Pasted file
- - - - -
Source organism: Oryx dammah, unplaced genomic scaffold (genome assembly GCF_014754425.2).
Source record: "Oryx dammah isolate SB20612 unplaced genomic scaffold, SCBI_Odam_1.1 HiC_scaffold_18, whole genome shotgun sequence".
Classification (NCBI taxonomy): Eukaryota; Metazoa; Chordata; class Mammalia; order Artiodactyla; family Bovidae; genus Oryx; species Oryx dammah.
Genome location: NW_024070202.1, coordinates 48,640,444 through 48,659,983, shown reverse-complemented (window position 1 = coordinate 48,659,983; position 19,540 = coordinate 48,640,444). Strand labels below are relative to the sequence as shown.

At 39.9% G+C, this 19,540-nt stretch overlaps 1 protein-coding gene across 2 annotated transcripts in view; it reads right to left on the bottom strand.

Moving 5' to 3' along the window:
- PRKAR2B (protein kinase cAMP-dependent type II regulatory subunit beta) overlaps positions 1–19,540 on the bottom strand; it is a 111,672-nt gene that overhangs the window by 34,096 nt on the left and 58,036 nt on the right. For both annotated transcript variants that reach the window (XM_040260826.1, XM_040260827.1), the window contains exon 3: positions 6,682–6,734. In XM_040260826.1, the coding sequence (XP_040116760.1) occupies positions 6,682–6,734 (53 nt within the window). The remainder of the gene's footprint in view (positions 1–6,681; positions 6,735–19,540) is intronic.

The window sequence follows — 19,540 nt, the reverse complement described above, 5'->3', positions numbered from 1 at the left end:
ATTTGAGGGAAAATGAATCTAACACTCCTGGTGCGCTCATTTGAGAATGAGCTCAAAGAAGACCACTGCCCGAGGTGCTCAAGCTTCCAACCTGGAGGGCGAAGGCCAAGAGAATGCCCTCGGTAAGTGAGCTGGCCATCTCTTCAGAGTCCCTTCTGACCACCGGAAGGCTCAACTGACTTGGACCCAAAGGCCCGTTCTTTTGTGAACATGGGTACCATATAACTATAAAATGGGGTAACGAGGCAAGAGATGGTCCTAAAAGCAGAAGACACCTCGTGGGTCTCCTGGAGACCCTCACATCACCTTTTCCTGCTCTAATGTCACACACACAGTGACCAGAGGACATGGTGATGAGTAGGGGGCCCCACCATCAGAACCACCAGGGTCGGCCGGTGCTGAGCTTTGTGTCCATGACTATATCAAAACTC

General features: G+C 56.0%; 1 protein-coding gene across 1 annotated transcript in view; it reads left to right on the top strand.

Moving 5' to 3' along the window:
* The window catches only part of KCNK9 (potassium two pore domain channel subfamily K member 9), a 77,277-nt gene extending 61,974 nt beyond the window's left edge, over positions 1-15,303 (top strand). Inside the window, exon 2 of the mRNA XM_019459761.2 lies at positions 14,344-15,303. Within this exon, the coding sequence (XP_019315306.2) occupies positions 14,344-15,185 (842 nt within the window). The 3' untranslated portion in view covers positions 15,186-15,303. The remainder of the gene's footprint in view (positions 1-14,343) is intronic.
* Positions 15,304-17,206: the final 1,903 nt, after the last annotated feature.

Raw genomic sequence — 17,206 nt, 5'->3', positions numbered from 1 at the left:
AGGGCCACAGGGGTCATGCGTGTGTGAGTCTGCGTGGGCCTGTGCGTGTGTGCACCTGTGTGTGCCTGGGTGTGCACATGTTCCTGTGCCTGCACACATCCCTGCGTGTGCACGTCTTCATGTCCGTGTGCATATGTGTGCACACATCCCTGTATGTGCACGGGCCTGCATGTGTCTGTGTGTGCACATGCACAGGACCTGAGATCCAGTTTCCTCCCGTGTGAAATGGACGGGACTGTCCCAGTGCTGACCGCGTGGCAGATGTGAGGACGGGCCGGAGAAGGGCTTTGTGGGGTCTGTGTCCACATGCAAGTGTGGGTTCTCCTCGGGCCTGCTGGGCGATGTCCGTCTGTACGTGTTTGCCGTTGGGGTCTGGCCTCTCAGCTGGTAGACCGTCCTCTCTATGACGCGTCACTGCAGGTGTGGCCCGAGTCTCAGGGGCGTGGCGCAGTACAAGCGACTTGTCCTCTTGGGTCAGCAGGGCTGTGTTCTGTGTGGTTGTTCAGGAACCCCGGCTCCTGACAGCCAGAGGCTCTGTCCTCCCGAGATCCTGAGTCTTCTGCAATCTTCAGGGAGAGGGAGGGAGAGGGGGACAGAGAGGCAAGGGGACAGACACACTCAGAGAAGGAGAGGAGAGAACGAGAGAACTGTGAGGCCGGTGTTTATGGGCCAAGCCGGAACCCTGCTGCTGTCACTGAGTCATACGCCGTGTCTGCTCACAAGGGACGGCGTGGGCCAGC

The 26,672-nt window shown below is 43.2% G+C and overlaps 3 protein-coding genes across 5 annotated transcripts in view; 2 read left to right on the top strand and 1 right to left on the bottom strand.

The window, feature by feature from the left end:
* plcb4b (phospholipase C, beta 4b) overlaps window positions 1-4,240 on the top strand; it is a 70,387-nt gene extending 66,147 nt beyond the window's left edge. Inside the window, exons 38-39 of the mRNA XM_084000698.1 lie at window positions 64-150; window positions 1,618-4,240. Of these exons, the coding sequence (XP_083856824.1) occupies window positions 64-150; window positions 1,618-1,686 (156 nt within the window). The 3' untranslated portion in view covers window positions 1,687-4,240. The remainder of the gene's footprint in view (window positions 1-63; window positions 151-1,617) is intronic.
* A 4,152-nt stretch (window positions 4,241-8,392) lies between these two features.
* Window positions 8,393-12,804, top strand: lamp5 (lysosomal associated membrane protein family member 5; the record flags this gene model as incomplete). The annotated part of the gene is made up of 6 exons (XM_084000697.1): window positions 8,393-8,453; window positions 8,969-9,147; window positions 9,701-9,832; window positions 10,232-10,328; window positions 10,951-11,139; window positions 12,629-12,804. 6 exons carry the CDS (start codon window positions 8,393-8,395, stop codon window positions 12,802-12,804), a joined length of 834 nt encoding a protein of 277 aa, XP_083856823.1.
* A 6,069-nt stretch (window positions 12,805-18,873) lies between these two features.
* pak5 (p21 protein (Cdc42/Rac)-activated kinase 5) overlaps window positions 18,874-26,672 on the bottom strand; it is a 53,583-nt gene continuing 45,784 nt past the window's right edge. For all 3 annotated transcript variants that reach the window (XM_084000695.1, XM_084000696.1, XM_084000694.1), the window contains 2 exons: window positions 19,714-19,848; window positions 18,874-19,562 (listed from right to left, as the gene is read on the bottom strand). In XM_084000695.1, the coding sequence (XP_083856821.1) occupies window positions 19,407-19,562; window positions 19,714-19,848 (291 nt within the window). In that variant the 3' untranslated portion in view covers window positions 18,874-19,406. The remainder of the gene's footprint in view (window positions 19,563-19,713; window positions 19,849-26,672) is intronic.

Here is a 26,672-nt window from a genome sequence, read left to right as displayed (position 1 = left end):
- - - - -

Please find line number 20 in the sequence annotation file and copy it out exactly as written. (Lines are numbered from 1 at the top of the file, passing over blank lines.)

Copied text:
* Window positions 8,393-12,804, top strand: lamp5 (lysosomal associated membrane protein family member 5; the record flags this gene model as incomplete). The annotated part of the gene is made up of 6 exons (XM_084000697.1): window positions 8,393-8,453; window positions 8,969-9,147; window positions 9,701-9,832; window positions 10,232-10,328; window positions 10,951-11,139; window positions 12,629-12,804. 6 exons carry the CDS (start codon window positions 8,393-8,395, stop codon window positions 12,802-12,804), a joined length of 834 nt encoding a protein of 277 aa, XP_083856823.1.